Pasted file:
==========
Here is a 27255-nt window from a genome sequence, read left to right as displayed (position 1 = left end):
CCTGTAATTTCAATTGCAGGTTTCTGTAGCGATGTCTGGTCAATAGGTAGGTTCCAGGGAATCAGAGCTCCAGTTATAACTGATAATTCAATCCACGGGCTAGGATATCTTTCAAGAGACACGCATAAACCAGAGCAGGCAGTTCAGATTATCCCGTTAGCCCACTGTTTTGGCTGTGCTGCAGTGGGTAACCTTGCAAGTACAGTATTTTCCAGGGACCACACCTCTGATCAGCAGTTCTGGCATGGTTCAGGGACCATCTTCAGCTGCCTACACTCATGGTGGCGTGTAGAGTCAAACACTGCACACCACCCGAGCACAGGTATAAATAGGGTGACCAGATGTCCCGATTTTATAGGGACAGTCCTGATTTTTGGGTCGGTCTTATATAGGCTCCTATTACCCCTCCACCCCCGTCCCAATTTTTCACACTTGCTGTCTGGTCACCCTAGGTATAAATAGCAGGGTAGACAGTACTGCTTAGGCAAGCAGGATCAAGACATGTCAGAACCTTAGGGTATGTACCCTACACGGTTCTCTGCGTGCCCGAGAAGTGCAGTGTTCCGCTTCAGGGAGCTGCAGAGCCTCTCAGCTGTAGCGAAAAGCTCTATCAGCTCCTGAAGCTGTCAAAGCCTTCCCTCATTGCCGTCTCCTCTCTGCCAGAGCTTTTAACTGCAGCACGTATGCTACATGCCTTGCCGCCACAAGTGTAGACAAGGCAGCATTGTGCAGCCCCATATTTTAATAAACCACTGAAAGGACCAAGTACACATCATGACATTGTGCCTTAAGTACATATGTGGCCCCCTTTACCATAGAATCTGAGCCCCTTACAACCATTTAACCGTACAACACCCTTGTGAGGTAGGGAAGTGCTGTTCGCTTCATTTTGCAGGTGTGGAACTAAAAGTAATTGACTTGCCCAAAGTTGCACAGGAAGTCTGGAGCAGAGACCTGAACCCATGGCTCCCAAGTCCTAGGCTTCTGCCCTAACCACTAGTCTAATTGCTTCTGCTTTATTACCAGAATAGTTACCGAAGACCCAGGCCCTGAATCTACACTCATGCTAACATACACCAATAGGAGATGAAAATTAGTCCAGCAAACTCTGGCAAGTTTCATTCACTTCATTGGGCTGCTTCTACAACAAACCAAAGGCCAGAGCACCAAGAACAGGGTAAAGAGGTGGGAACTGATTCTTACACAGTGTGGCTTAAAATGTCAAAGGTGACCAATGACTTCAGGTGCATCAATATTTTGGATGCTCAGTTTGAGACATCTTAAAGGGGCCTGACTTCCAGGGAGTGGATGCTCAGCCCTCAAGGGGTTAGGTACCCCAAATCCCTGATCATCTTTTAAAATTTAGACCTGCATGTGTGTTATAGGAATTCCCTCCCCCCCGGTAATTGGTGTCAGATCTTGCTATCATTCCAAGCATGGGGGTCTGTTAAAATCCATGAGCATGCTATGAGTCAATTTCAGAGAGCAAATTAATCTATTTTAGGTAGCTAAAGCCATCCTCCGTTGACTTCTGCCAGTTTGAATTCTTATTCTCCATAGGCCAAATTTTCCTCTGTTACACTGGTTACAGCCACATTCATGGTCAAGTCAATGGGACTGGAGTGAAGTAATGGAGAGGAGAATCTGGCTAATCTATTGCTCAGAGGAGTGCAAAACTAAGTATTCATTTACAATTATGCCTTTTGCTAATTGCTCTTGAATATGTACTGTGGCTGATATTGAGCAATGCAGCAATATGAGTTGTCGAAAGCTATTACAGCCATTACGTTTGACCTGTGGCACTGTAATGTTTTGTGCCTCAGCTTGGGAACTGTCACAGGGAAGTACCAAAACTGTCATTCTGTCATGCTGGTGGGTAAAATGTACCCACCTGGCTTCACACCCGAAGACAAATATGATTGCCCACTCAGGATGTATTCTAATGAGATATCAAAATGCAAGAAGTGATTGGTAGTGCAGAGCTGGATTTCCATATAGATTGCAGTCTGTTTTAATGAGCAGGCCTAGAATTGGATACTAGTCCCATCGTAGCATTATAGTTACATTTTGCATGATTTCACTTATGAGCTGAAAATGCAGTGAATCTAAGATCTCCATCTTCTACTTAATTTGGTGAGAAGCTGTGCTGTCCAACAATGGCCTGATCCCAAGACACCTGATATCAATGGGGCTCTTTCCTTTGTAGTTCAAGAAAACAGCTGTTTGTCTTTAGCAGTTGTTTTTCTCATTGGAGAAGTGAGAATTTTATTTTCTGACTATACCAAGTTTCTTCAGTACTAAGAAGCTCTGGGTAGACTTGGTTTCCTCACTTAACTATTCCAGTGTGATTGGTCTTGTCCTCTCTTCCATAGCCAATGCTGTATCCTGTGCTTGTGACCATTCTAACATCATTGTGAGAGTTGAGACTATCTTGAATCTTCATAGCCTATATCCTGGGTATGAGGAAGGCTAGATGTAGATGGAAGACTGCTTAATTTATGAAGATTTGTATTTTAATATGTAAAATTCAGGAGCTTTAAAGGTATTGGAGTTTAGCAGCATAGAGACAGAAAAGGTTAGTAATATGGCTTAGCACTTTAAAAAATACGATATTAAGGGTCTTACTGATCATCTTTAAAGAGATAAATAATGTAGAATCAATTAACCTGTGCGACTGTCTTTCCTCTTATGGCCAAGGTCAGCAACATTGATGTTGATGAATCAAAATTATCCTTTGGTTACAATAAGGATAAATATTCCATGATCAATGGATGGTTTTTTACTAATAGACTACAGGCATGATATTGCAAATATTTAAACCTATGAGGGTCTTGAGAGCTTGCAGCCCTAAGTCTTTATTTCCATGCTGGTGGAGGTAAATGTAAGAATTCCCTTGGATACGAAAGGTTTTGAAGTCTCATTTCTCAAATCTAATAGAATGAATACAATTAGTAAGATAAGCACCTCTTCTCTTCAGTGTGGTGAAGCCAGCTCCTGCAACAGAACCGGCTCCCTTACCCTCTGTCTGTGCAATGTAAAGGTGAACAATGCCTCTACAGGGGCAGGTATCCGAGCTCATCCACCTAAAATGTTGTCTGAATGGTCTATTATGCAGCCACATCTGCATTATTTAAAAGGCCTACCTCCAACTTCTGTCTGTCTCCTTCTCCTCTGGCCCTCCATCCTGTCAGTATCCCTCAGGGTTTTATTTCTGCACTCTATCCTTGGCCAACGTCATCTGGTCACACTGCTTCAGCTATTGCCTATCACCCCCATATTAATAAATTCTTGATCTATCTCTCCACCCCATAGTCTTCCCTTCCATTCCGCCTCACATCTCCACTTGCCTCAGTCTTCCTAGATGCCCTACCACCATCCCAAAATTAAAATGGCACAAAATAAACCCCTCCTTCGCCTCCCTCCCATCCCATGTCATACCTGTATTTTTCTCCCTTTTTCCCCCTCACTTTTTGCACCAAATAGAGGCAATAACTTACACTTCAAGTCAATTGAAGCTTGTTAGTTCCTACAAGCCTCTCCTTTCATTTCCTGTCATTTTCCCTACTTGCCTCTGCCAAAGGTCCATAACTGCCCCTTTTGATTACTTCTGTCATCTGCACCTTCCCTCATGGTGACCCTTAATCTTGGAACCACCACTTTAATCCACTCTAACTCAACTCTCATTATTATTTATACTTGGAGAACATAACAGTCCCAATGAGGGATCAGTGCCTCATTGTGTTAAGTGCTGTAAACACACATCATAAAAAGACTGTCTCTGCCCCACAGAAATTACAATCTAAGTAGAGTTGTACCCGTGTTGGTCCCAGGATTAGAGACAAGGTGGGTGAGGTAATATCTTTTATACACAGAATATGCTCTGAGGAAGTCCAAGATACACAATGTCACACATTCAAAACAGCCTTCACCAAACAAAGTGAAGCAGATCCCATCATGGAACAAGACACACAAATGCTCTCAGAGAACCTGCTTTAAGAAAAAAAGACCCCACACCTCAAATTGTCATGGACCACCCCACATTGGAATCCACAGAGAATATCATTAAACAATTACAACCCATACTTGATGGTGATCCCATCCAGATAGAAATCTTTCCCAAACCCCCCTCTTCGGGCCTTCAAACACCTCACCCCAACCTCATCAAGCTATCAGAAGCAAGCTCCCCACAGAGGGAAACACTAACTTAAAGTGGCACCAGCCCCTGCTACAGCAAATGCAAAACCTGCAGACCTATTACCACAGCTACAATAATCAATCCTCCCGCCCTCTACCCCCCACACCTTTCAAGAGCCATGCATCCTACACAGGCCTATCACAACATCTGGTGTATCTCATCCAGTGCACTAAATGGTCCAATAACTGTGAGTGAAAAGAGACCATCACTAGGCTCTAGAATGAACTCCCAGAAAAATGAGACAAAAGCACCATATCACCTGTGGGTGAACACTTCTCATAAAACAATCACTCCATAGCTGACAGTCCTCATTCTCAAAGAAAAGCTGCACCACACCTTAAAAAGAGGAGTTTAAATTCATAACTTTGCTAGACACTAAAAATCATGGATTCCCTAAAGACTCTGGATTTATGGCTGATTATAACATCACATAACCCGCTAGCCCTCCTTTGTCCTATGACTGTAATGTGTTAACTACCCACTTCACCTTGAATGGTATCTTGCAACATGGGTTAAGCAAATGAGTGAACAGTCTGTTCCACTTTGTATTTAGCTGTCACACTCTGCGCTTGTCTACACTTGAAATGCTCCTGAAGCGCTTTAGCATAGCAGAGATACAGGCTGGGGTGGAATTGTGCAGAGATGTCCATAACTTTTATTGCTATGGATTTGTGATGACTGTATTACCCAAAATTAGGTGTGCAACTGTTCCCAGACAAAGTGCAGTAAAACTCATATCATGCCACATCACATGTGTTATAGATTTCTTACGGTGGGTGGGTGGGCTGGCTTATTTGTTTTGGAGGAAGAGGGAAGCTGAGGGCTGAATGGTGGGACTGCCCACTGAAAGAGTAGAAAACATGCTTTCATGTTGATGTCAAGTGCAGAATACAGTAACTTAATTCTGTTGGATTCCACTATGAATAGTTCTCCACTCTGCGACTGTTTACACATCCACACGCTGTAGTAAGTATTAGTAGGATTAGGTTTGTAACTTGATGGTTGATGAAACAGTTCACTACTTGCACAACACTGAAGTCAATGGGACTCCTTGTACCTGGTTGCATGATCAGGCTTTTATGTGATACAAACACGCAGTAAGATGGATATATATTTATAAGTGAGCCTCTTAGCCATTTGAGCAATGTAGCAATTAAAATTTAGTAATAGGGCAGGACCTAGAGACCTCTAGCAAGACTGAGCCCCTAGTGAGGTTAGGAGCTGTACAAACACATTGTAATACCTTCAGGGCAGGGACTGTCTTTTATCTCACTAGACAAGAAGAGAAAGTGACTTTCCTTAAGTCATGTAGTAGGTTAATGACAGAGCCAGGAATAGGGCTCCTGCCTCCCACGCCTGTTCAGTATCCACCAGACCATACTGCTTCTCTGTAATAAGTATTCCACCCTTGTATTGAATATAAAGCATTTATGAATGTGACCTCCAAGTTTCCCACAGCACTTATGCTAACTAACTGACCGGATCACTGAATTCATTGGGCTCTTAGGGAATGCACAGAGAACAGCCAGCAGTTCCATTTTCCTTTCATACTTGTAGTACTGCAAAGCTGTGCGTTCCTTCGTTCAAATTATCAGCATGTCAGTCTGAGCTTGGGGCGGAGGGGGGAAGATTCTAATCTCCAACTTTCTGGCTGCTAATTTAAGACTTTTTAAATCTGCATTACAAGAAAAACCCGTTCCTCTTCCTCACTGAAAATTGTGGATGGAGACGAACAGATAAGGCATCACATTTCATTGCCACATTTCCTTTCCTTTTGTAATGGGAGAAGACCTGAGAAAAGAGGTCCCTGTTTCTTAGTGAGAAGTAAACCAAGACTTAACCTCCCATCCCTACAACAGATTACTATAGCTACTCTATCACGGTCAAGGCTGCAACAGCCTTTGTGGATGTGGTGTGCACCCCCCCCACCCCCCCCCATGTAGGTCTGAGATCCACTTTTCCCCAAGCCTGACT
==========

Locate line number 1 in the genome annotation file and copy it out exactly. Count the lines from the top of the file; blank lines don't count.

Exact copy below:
Here is a 27255-nt window from a genome sequence, read left to right as displayed (position 1 = left end):